What’s with all the protesting too much? Pro-choice *is* pro-abortion for the sole reason that it’s anti-anti-abortion, that’s all there is to it. If you don’t think abortion is murder, why do you insist on distancing yourselves from it and generally trying to dissolve the issue in a cloud of hazy sentimentality? To someone who genuinely thinks abortion is murder, it’s lipstick on a pig, and a nasty, bloody-tusked wild boar of a pig too. And if you’re preaching to the choir, you’re inadvertently preaching something that makes them more insecure than they need to be. Apparently being thought of — and thinking of yourself as — “pro-abortion” is something that’s better avoided. Why?
I used to genuinely think abortion was murder. I’m not religious, though I do have a bit of personal history with the issue, being the fatherless child of a pro-life mother who was harassed by my dad’s family for keeping me, and kinda semi-benignly looked down upon by everyone else.
Here’s another thing, by the way: why have I never, ever, heard a pro-”choice” person chime in, even as an afterthought, about all the women being coerced *into* abortion — by partners, by parents, by the whole “you’re a burden on society” culture? Is that somehow not about her body and her right? Speak out on that just a couple of times and I promise you, with many pro-lifers it will be the first thing ever to make them think that perhaps you’re not monsters. Do you want to win, or to keep fighting?
Anyway, like I said, I’m not religious, so here’s how my thinking went: the case for treating fetuses as less than human simply didn’t add up. It was special pleading designed specifically to dehumanise the unborn for convenience. It took a geneticist bringing up epigenetic-level interactions between the early zygote and the mother’s body to undo the work of dozens of people who thought “masturbation is genocide” was funny, thus convincing me that I was up against ignorant idiots, and while I was aware of all the ignorant idiots in my camp, I felt at least they accidentally got this one right. So after I lost what I thought was a firm and consistent beginning of life at implantation, I eventually found that our notions of human vs. not-yet-human sort of do add up if we place the watershed at the first conscious experience, which is around the 24th week.
That leaves me still opposed to late-term abortion other than in truly exceptional circumstances (which is why I think the US should keep Roe v. Wade while ditching Doe v. Bolton, with its “broad” definition of health that literally includes everything and anything you can think of). I don’t regret cheering when Dr Tiller was shot; yeah, that was pretty extremist, but what he was doing would be wildly illegal in my otherwise largely pro-choice country, so whatever. This much, I suppose, still qualifies as a pro-choice position — at least it’s one that I’d have formerly called “pro-murder with a side of comforting irrelevance”.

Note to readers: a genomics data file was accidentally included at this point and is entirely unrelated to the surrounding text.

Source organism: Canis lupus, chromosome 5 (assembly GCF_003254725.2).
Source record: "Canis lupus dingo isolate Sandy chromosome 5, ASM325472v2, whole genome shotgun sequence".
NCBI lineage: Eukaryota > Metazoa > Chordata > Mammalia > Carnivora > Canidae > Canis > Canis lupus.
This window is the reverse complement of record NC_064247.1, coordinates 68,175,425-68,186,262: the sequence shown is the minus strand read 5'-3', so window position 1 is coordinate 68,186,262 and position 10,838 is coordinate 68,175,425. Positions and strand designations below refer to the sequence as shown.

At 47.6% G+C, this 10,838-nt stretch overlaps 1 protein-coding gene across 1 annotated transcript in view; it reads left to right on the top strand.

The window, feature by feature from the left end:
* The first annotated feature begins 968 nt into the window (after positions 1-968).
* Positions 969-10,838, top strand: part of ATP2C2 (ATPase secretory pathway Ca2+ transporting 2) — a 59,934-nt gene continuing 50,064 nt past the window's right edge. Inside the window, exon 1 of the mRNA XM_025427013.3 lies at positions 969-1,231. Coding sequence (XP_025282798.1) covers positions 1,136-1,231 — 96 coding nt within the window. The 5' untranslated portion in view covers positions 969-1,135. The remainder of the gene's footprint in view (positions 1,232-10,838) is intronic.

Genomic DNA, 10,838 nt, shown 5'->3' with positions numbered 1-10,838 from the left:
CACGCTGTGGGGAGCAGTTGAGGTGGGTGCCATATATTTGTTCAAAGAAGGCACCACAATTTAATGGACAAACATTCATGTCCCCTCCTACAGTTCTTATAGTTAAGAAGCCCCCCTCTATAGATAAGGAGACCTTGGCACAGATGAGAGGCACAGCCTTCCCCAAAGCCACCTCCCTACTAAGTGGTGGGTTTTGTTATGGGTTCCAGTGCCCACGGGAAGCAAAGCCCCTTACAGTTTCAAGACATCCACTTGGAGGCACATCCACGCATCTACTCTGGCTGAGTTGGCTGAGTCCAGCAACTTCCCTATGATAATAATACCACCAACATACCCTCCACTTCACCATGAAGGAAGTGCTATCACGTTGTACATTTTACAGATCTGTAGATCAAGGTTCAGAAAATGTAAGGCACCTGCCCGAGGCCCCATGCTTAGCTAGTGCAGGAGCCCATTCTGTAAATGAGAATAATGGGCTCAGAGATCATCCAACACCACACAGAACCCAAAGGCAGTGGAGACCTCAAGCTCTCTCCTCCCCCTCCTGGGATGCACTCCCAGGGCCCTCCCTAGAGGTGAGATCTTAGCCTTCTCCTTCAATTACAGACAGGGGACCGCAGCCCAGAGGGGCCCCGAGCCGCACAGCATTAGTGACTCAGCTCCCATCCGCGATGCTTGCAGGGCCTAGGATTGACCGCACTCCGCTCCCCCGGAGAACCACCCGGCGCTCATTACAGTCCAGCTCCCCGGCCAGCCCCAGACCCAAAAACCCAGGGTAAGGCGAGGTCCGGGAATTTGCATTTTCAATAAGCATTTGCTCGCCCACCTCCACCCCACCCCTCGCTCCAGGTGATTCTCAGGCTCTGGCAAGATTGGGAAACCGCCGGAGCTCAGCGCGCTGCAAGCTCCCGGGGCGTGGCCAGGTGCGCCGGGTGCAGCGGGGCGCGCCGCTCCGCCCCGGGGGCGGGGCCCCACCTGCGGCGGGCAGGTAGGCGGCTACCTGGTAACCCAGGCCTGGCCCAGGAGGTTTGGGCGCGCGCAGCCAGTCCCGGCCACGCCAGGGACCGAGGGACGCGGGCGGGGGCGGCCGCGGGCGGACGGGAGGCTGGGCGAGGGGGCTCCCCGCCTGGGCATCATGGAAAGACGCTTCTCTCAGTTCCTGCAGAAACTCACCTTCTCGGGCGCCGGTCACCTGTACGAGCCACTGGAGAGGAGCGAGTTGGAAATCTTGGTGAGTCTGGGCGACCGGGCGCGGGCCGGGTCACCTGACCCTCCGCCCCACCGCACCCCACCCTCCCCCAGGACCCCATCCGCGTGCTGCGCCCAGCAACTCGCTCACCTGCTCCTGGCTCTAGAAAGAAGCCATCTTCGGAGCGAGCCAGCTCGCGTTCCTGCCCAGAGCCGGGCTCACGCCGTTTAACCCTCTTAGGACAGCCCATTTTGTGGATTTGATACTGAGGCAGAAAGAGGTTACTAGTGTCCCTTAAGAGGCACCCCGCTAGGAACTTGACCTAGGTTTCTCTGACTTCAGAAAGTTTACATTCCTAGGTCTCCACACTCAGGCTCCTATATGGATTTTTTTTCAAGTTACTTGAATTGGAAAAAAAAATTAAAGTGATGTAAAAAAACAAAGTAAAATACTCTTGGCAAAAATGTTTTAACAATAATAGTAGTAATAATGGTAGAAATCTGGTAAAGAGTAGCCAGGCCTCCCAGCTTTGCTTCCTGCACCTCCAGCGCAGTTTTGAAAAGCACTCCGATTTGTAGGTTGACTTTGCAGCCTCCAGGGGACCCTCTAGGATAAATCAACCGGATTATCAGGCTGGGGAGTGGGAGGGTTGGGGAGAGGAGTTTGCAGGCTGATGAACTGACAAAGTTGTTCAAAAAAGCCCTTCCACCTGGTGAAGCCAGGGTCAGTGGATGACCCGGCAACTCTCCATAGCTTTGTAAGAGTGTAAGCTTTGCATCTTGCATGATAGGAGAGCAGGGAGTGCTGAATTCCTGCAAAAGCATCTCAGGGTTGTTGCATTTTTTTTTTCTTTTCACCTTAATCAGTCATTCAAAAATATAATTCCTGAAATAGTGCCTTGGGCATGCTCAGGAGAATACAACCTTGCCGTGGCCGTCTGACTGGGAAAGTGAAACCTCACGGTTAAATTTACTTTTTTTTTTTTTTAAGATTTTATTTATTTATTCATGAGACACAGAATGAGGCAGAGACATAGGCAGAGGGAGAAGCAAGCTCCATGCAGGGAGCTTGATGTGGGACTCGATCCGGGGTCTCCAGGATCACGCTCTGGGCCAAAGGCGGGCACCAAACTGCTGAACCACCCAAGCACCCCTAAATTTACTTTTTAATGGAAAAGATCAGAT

So here’s the thing. There are people out there who really, honestly, to the best of their intellectual ability, believe that abortion is murder. When you go on about compassion, their reaction will be, “Really? You’re expecting us to actually empathise with the terrible, terrible inconveniences that drive people to cowardly murders of children?” And all the talk of an anti-women agenda reads as misdirection, and even if there’s something to it — well, sucks then, because those misogynistic people are on the morally right side on something that’s much worse than misogyny, namely mass murder of children. And you’re only making it worse by looking uncomfortable. Protesting too much. Saying “pro-choice is not pro-abortion”. Coming up with elaborate ways to make yourselves look better — *to* yourselves, apparently.
Abortion is either murder or it isn’t. If you ask me now, first 23 weeks, it isn’t. At the very least, we’d have to expand our existing notions of life to think otherwise, rather than merely unclutter those existing notions. But that’s what it should be about. That’s what makes people stop being pro-life. Not being called names, especially as clunky as “pro-forced-birth”; not being called “extremist” because frankly, it’s a compliment. It’s being called a revolutionary by people who don’t agree with you.